Prenatal screening with first trimester biochemistry | 44650
Journal of Women's Health Care

Journal of Women's Health Care
Open Access

ISSN: 2167-0420


Prenatal screening with first trimester biochemistry

World Congress On Fetal & Maternal Medicine

October 05-06, 2018 Osaka, Japan

Michael J Sinosich

Sonic Healthcare, Australia

Keynote: J Women's Health Care

Abstract :

Prenatal screening for assessment of fetal development has been established for almost half a century. Our first trimester screening program includes four (4) biochemical markers: PAPP-A, FβhCG, PlGF and AFP. Markers were quantified (DELFIA® DXpress; PerkinElmer) and marker MoM values calculated (LifeCycle v2.2; Perkin Elmer), using lot specific derived polynomial regression curves. Pregnancies with known outcomes included: (1) Aneuploid: Trisomy 21, Trisomy 18, Trisomy 13, Triploid, Sex chromosome aneuploidies, (2) Failed pregnancies, (3) Fetal structure: Anencephaly, Fetal growth restriction, and (4) Maternal Health: Gestational trophoblastic disease, Sub-chorionic bleeding. Reduced circulating PAPP-A level is cause for concern. Low PAPP-A level is associated with aneuploidy (Trisomy/13/18/21, Triploidy) and poor pregnancy prognosis. Similarly, a low FβhCG level is also associated with compromised pregnancy. However, an elevated FβhCG is indicative of Trisomy 21. Excessively elevated FβhCG, even in presence of normal PAPP-A levels, warrants further investigation of trophoblast cell physiology. Elevated levels of fetal derived marker (AFP) may indicate increased transplacental exchange or presence of fetal structural abnormality. Biochemical profile of viable aneuploidies such as, sex chromosome aneuploidies are not distinguishable from profiles of normal pregnancies. However, NT measurements in such pregnancies are markedly increased and may present as a cystic hygroma. PlGF, a marker of placental angiogenesis, levels are reduced in first trimester pregnancies which subsequently develop early onset pre-eclampsia and/or reduced fetal development. Whilst the combination of feto-placental derived biochemistry with ultrasonographic biometry, improves Trisomy 21 detection (to about 92-93%), the inclusion of PlGF has introduced another dimension to screening because now we can simultaneously screen for both fetal and maternal wellbeing. Over the past two decades, non-invasive prenatal screening has progressed from screening for targeted fetal abnormalities to combined prenatal assessment of feto-maternal wellbeing. Each screening modality (biochemistry, ultrasonography, cfDNA) offers benefits only attained in a holistic screening offering.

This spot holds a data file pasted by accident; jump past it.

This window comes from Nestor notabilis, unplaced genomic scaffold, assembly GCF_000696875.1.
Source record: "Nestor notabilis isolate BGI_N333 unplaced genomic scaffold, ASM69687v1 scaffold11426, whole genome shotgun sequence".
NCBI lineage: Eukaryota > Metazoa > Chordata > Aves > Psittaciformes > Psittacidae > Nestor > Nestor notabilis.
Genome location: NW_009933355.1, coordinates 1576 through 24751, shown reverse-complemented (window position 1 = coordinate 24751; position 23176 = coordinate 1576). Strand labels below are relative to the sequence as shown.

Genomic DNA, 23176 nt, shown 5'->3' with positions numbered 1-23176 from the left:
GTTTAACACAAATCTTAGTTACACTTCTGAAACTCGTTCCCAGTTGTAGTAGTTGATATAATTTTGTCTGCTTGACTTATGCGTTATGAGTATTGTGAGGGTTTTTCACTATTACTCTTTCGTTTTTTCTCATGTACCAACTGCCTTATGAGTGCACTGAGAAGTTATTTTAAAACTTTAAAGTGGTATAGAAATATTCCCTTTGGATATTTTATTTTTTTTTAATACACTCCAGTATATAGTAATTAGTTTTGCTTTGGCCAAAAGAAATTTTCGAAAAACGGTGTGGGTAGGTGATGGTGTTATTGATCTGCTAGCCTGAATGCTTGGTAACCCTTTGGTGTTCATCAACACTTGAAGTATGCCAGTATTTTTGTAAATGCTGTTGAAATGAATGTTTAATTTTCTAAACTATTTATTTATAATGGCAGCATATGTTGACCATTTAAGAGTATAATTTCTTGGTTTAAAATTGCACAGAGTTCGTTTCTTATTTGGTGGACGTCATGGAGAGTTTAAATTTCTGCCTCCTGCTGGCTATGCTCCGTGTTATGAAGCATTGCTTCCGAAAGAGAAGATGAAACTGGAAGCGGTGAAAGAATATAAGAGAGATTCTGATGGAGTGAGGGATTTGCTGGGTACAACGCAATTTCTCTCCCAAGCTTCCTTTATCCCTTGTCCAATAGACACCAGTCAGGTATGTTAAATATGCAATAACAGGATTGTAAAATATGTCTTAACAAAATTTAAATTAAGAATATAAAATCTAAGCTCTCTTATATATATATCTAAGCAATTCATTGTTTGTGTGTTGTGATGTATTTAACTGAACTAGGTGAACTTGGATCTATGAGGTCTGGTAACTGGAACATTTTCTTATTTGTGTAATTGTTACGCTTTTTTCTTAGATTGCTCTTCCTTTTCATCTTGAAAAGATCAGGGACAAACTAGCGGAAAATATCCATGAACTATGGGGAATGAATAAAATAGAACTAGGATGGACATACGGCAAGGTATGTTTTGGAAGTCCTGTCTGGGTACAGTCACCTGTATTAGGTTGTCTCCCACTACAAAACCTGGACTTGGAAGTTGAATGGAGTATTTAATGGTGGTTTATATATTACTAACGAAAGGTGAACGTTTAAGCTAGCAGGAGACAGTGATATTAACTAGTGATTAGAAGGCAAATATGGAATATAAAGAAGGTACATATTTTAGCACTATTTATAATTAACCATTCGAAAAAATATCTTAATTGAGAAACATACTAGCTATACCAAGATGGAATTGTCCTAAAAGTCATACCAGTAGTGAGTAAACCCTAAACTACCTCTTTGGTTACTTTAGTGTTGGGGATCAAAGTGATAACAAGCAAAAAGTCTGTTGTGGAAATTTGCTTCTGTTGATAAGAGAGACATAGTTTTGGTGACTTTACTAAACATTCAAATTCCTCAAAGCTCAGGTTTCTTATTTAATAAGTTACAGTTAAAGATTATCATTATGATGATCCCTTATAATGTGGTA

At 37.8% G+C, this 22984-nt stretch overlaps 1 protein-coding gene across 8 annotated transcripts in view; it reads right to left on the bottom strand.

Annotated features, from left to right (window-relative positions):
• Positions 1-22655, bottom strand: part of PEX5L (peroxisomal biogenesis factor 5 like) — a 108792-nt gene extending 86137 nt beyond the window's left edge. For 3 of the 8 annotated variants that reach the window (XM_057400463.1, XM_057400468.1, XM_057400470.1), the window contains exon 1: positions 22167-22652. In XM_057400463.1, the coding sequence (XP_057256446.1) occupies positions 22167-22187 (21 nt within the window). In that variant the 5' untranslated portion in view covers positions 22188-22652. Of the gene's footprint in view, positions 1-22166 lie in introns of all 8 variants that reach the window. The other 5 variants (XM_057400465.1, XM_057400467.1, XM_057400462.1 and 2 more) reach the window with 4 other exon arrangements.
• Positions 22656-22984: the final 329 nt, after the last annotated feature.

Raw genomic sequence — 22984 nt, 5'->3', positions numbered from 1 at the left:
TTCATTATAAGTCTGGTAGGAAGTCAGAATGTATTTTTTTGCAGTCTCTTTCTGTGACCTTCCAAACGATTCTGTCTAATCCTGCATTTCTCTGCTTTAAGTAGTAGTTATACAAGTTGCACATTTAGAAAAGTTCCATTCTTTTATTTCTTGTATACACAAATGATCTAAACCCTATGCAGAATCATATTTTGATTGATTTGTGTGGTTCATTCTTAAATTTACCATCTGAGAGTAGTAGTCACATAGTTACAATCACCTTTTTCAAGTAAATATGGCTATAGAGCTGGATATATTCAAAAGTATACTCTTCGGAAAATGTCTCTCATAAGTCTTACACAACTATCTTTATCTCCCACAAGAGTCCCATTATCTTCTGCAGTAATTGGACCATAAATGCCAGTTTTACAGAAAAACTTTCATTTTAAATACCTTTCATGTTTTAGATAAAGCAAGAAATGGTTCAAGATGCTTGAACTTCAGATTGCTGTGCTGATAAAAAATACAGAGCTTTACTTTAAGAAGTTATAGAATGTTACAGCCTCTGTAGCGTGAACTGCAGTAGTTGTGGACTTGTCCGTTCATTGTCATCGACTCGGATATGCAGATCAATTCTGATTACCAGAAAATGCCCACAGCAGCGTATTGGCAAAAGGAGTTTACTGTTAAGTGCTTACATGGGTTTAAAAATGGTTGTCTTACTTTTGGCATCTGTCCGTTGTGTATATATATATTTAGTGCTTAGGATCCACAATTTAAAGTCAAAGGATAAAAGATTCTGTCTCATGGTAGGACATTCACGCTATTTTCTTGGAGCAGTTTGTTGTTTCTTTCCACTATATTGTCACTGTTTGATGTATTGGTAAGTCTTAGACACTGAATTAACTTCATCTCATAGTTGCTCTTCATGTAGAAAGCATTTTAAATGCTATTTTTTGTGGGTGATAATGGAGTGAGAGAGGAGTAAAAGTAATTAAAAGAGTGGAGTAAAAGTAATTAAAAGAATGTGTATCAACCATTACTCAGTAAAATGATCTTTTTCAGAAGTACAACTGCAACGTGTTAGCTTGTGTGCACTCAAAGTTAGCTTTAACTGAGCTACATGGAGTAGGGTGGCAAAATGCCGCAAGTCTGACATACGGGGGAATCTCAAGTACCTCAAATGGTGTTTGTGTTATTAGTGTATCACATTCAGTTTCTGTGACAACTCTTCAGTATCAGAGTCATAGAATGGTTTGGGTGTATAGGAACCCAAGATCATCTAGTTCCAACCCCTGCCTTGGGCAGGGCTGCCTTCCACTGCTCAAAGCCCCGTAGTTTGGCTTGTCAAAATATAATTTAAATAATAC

Biography :

Michael J Sinosich established the Division of Prenatal Testing within Sonic Clinical Institute in 2002. Michael is an internationally respected investigator in early pregnancy well-being. He has published extensively in peer reviewed journals and presented numerous papers at local, national and international forums.